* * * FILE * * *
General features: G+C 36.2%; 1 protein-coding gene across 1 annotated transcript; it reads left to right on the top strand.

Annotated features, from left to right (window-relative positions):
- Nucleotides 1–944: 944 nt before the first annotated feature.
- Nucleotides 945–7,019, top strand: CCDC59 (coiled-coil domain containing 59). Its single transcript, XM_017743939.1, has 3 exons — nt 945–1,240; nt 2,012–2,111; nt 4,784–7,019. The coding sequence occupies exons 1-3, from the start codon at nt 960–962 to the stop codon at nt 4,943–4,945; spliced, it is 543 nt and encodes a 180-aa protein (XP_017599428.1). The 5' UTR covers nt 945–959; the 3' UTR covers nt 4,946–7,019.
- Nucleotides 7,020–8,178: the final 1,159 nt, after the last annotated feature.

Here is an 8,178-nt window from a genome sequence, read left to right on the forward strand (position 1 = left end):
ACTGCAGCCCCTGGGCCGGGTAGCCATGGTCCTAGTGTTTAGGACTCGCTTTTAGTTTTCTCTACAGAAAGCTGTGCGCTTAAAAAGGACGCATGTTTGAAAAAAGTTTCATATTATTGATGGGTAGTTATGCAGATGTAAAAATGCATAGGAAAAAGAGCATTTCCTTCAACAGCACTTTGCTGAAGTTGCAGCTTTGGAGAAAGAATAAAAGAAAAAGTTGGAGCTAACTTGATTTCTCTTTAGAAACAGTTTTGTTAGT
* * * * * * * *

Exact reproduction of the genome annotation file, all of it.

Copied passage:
General features: G+C 36.2%; 1 protein-coding gene across 1 annotated transcript; it reads left to right on the top strand.

Annotated features, from left to right (window-relative positions):
- Nucleotides 1–944: 944 nt before the first annotated feature.
- Nucleotides 945–7,019, top strand: CCDC59 (coiled-coil domain containing 59). Its single transcript, XM_017743939.1, has 3 exons — nt 945–1,240; nt 2,012–2,111; nt 4,784–7,019. The coding sequence occupies exons 1-3, from the start codon at nt 960–962 to the stop codon at nt 4,943–4,945; spliced, it is 543 nt and encodes a 180-aa protein (XP_017599428.1). The 5' UTR covers nt 945–959; the 3' UTR covers nt 4,946–7,019.
- Nucleotides 7,020–8,178: the final 1,159 nt, after the last annotated feature.

Here is an 8,178-nt window from a genome sequence, read left to right on the forward strand (position 1 = left end):
ACTGCAGCCCCTGGGCCGGGTAGCCATGGTCCTAGTGTTTAGGACTCGCTTTTAGTTTTCTCTACAGAAAGCTGTGCGCTTAAAAAGGACGCATGTTTGAAAAAAGTTTCATATTATTGATGGGTAGTTATGCAGATGTAAAAATGCATAGGAAAAAGAGCATTTCCTTCAACAGCACTTTGCTGAAGTTGCAGCTTTGGAGAAAGAATAAAAGAAAAAGTTGGAGCTAACTTGATTTCTCTTTAGAAACAGTTTTGTTAGT